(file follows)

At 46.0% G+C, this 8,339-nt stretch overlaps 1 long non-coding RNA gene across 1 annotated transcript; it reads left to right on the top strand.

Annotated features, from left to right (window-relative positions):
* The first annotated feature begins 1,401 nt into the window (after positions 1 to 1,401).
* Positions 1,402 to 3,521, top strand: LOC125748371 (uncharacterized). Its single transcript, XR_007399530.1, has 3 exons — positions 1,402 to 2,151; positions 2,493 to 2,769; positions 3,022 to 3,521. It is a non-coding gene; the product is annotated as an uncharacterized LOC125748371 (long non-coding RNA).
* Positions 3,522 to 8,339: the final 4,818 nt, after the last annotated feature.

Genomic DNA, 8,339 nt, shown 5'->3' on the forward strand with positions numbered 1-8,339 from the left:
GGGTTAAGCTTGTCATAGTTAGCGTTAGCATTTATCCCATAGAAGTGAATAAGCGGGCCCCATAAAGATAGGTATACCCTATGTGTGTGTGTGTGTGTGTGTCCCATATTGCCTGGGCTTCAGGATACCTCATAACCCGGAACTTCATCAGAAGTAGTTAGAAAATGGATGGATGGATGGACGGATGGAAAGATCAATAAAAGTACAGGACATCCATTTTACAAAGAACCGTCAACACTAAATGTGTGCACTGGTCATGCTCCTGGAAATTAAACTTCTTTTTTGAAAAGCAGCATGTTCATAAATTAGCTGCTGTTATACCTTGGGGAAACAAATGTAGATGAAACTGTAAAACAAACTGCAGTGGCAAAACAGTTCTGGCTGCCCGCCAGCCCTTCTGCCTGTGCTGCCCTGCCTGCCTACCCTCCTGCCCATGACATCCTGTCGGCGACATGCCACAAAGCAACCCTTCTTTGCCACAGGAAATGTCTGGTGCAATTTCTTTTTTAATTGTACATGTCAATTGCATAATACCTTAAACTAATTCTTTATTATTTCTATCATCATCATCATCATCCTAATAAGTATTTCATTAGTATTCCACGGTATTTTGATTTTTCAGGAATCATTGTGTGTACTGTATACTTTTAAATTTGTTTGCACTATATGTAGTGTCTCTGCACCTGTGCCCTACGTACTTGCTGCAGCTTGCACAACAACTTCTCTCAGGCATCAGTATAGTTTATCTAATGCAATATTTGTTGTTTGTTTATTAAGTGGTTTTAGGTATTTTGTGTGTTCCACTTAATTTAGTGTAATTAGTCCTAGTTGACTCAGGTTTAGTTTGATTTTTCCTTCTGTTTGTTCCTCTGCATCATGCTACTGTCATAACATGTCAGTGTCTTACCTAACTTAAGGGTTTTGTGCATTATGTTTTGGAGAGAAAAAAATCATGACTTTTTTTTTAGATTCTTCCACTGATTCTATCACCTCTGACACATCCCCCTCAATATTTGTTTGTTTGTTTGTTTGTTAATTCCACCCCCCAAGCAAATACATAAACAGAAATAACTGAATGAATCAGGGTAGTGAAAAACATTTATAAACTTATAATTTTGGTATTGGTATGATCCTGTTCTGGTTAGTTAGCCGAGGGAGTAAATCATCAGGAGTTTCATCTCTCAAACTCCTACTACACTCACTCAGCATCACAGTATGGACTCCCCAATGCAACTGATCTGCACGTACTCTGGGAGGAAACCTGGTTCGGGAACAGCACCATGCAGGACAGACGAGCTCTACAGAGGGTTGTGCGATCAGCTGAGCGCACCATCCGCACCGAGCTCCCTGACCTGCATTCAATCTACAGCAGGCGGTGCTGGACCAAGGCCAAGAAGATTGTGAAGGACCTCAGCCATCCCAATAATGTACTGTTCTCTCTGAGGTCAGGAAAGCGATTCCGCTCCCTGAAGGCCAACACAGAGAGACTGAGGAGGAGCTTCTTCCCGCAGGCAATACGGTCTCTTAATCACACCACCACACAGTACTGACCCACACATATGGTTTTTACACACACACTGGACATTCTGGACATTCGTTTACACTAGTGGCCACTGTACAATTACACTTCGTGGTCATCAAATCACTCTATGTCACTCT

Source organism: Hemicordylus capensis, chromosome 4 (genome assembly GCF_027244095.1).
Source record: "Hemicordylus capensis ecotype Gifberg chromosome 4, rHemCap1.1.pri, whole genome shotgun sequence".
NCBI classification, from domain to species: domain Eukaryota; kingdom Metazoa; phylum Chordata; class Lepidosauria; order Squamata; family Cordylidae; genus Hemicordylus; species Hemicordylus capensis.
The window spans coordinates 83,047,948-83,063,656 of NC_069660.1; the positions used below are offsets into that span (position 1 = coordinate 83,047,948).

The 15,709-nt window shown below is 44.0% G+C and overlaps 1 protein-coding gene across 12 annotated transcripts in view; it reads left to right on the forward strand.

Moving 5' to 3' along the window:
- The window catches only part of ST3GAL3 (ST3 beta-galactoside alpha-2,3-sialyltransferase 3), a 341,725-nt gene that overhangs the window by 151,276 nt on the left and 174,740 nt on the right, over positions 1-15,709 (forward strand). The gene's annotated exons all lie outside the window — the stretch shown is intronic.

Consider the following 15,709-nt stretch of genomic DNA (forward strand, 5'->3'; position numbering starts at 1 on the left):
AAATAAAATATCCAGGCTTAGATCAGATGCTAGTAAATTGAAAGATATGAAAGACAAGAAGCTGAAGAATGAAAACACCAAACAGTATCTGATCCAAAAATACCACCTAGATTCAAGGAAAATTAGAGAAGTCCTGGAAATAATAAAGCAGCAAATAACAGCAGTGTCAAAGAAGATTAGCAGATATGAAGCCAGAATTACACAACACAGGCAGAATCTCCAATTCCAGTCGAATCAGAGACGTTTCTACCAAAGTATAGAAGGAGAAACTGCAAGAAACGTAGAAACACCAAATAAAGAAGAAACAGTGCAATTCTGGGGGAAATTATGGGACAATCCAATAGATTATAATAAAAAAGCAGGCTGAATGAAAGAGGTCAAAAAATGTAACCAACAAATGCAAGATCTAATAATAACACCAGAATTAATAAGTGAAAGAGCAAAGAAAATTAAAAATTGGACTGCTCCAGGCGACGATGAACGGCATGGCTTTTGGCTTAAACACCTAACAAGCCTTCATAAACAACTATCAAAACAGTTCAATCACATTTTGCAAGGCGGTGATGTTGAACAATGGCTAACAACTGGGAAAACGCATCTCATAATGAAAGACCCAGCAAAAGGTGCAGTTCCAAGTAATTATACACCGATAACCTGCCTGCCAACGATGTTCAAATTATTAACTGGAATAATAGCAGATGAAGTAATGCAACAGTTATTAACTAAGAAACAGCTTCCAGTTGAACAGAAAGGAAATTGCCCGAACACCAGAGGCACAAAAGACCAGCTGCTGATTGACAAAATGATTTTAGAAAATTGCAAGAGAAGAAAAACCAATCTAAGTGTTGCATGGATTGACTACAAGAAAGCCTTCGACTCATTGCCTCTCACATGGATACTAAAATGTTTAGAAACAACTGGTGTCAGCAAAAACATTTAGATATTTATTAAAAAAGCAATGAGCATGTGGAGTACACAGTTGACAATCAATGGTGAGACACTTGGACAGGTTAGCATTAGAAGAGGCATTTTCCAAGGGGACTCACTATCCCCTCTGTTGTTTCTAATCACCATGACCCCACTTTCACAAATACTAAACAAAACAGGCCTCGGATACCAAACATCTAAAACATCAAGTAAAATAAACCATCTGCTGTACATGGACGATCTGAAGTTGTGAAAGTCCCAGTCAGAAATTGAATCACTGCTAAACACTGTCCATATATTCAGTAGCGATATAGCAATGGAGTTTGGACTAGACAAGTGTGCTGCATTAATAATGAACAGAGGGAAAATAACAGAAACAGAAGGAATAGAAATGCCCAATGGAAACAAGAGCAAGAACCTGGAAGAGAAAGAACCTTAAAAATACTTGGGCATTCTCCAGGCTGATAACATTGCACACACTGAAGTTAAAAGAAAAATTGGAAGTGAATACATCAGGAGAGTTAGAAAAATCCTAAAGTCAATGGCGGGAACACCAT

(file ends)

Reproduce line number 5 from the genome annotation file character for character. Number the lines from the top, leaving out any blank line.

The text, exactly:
* Positions 3,522 to 8,339: the final 4,818 nt, after the last annotated feature.